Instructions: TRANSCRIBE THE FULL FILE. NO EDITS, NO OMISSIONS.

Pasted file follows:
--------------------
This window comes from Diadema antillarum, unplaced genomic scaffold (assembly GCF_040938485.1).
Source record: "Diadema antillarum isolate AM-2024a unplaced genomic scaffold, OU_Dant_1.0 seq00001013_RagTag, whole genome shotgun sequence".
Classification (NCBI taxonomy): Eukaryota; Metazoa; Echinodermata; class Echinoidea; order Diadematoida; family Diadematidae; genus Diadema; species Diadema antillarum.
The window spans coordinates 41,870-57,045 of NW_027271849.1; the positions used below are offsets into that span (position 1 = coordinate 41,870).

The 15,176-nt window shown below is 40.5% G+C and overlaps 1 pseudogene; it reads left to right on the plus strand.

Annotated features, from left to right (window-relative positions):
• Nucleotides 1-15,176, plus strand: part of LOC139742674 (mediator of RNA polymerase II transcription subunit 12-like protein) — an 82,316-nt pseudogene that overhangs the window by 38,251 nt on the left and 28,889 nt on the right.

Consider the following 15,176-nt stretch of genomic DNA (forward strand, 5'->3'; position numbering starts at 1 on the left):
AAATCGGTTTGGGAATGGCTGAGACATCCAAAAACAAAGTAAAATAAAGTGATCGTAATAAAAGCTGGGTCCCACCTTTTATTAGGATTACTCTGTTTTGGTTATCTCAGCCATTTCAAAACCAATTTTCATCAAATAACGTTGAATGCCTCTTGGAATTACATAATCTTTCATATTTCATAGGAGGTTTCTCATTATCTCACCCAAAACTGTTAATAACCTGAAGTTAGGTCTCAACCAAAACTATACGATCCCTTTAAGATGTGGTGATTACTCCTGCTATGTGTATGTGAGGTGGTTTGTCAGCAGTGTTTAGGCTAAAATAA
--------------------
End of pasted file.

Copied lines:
This window comes from Diadema antillarum, unplaced genomic scaffold (assembly GCF_040938485.1).
Source record: "Diadema antillarum isolate AM-2024a unplaced genomic scaffold, OU_Dant_1.0 seq00001013_RagTag, whole genome shotgun sequence".
Classification (NCBI taxonomy): Eukaryota; Metazoa; Echinodermata; class Echinoidea; order Diadematoida; family Diadematidae; genus Diadema; species Diadema antillarum.
The window spans coordinates 41,870-57,045 of NW_027271849.1; the positions used below are offsets into that span (position 1 = coordinate 41,870).

The 15,176-nt window shown below is 40.5% G+C and overlaps 1 pseudogene; it reads left to right on the plus strand.

Annotated features, from left to right (window-relative positions):
• Nucleotides 1-15,176, plus strand: part of LOC139742674 (mediator of RNA polymerase II transcription subunit 12-like protein) — an 82,316-nt pseudogene that overhangs the window by 38,251 nt on the left and 28,889 nt on the right.

Consider the following 15,176-nt stretch of genomic DNA (forward strand, 5'->3'; position numbering starts at 1 on the left):
AAATCGGTTTGGGAATGGCTGAGACATCCAAAAACAAAGTAAAATAAAGTGATCGTAATAAAAGCTGGGTCCCACCTTTTATTAGGATTACTCTGTTTTGGTTATCTCAGCCATTTCAAAACCAATTTTCATCAAATAACGTTGAATGCCTCTTGGAATTACATAATCTTTCATATTTCATAGGAGGTTTCTCATTATCTCACCCAAAACTGTTAATAACCTGAAGTTAGGTCTCAACCAAAACTATACGATCCCTTTAAGATGTGGTGATTACTCCTGCTATGTGTATGTGAGGTGGTTTGTCAGCAGTGTTTAGGCTAAAATAA